Archives: Inspiration

The Alchemy of Place

Thursday, April 2, 2020, Lockdown continues until April 30, or beyond.

Think of the places you habitate in a day. You may be drawn to the kitchen by aromas, bread baking, chocolate in cookies or a roast as it nears completion. Each of those dishes is common or foreign to you. You might be vegan and wretch at the thought of what is in your world a dietary travesty. None the less kitchens are important whether you cook or store your shoes in the oven.

We spend more time in the bathroom than we like to admit. I’d say more than ever in lockdown.  With the advent of Zoom as an instrument of communication, my mirror time has increased. I hear Gloria Swanson as Norma Desmond in Sunset Boulevard, “I’m ready for my closeup Mr. De Mille.”

My office, once a place of isolated sanctuary, is ignored. As a writer, I believed that I had to be in the right chair at my desk triggered by a never defined bio-rhythm. My office now reeks of further confinement. Lockdown has proven my iPad and any flat surface will do.

The bedroom has become a nest. Clean sheets every other day, fluffed pillows, a heated mattress pad, and stacks of books at the ready to fit the mood of the moment. It waits for me at the end of the day as eager as a lustful paramour.

Place in writing is as important as the protagonist. He or she is shaped by where they have been, where they are and where they want to be. Place adds depth, drama, and emotion. It incorporates all the senses. As a former Chicagoan, I exited my el stop each morning inundated by chocolate perfume, thanks to Blommer’s Chocolate Factory. I greedily inhaled its exhaust before continuing to work, the perfect start to my workday. Others at the same exit covered their noses in disgust describing the smell as overwhelming, cloying, gross. They never longed for the Golden Ticket on offer by Willy Wonka. They are fodder for different characters thanks to their contrasting emotions and triggers, protagonists perhaps? Same place plus different drivers equal diverse characters and opportunities for story.

Suffer from Writer’s Block? Place is the perfect Ninja to crack writer’s block. Have your character go to the kitchen. Why? Have him make a sandwich or get pissed off the milk is gone. Have her go to the bathroom and find his sock on the floor inches from the hamper. Emotion will spring up and the words will flow. Characters, like us, require moments of the mundane to be read as real.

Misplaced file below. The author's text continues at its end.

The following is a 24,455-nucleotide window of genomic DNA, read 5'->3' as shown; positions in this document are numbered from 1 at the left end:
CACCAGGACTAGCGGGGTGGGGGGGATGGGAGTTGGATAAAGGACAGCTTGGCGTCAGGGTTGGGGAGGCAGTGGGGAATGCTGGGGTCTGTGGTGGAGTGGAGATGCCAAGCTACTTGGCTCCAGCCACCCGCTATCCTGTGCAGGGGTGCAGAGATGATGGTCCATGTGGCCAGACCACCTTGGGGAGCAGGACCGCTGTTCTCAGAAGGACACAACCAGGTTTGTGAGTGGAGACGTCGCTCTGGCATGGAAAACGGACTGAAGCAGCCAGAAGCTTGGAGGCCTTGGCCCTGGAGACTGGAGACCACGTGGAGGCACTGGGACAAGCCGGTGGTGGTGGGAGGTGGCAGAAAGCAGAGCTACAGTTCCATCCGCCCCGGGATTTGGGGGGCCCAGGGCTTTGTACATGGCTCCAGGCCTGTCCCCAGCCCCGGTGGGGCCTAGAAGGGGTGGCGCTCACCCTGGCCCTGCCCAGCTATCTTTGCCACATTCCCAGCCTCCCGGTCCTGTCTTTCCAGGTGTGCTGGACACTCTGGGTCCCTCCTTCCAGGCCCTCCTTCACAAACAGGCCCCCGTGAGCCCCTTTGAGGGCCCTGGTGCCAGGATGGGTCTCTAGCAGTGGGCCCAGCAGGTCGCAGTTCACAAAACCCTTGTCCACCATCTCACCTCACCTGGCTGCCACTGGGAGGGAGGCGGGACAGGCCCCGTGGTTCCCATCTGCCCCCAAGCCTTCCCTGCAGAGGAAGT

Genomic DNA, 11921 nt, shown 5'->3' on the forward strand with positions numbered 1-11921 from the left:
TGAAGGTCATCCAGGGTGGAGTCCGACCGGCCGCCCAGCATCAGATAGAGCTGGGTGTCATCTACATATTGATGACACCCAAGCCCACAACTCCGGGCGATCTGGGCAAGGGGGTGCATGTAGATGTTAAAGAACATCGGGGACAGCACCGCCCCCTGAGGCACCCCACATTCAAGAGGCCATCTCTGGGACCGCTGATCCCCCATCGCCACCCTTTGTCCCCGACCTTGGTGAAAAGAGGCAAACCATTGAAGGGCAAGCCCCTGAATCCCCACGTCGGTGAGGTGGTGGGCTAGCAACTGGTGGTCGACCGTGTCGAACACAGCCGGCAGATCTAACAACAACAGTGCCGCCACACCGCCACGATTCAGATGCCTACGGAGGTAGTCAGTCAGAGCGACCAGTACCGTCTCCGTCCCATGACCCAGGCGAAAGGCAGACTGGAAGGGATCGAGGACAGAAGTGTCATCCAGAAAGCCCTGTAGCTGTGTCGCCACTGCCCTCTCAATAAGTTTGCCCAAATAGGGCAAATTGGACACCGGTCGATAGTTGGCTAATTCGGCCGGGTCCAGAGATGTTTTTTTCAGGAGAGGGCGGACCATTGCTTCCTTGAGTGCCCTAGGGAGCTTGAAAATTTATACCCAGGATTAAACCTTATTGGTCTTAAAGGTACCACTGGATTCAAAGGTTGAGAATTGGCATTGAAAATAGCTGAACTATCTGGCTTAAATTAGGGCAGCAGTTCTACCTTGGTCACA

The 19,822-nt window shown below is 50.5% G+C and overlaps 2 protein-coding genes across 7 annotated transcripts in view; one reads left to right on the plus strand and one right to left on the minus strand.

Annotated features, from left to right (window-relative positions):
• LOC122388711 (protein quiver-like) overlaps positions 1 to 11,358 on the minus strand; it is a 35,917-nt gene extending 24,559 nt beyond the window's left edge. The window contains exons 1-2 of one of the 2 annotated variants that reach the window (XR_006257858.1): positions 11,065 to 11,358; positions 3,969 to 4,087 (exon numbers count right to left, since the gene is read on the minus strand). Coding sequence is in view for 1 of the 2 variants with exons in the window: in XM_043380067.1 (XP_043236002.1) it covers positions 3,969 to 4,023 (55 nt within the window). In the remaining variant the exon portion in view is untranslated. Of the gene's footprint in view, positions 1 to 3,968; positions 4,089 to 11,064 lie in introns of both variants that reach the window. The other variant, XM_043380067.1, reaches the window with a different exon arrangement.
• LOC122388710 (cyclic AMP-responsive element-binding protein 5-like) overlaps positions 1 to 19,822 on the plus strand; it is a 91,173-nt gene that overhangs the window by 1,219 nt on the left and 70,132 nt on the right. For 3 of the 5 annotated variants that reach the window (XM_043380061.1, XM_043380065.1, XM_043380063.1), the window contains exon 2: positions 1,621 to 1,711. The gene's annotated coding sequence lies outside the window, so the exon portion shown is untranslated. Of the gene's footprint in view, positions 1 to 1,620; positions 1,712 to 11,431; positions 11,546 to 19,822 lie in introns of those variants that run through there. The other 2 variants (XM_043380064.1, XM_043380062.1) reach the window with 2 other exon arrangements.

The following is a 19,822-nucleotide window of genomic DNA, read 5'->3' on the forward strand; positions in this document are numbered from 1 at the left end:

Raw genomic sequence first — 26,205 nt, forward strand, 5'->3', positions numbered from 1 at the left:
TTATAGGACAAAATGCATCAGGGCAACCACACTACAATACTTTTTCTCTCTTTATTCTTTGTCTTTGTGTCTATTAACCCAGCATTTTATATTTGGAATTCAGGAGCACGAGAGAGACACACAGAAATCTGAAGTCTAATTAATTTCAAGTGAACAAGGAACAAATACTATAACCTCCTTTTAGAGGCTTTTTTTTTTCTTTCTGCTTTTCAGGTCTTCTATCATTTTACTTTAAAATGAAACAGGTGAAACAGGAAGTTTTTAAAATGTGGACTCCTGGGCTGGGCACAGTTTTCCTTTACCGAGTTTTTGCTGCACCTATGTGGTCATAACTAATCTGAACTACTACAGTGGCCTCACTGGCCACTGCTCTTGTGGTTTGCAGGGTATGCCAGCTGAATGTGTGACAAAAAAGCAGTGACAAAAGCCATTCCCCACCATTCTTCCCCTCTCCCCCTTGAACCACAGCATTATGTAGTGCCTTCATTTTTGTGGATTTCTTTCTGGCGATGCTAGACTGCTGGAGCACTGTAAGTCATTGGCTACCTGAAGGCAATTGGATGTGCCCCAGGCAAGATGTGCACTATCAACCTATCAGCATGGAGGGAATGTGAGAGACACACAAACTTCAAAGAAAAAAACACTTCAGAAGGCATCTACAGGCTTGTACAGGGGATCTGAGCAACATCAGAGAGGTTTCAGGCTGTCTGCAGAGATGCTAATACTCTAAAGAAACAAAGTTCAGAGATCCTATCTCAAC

Inspiration Comes in Many Forms

Inspiration comes in many forms and is often missed for a lack of attention. I met Julia Cameron, in Seattle in 1995, at a Center for Creative Education event. I had no idea that a casual introduction and brief chat would change my life.

Her message, own your creativity, resonated like nothing before.
She became my pied piper. I did morning pages with verve, set ritual artist’s dates for myself and created personal radar to identify and repel the destructive shadow artists in my life.

Morning Pages

At our meeting, I asked, “MS. Cameron do you offer classes on The Artist’s Way or can you recommend a teacher in Seattle?”

            “No, why?”

            “I love this book and I’d like to develop a class around it.”

            “Then do.”

Her ease and graciousness shocked me. As an aside, she wore a hand-painted dress by a Taos artist that I coveted. The dress flowed with the same grace as her answer. In that moment I learned to share my creativity not to hug it to my chest. I took her at her word and offered classes based on her book and its principles.

Teaching became a love. But after multiple cross country moves and many class sessions, I realized I had become a shadow artist as an acolyte of Julia Cameron. My desire was to write. I knew I had a book in me. When asked, on occasion, as I changed jobs and locales, “What do you plan to do next?”

            My cavalier response was, “I’m going to write a book.”

In retrospect, I realize it was an uninformed declaration. As uninformed as when several decades earlier I said, “I want a baby.”

Just as I knew nothing about babies or the speed they turn into self-actualized teens, I had no idea what it took to put one word after another to form a sentence or to compile sentences into a paragraph. Sure, I knew the mechanics. I had written hundreds of business letters and managed multiple product documentation teams but I had not allowed myself to write creatively.

Time to put up or shut up. I bought the perfect desk, placed it in the ideal spot and acquired two drawers full of pens, pencils, highlighters, and multi-hued and sized post-it notes. I used my working knowledge of MSWord to create a chapter and version number scheme. I added three jump drives to my supply collection to ensure sufficient space for regular backup of my masterworks.

50words

I also had multiple blank legal pads, notebooks bound in leather, composition books and a mound of scattered thoughts on scraps of paper.  My despicable computer display reflected every attempt as imperfection.  I needed inspiration.

I didn’t want some words or some sentences, I wanted perfection, the lightning bolt idea crafted into a gold star publication. I was ready. I had the tools of my chosen art.

Where does one find inspiration? I have no idea. True, there are writers who have lived through extraordinary adventures or who have had an idea that nags until writing, medication or insanity are the plausible cures. Based on the thousand plus writers I have worked with, the inspired are a rare breed.

For most of us, books come from work, not blinding inspiration. We must face the demon of the blank page or screen. We must set goals and we must do the work. No one else can tell your story. If not now, when?

© 2020 Lee Heffner – Author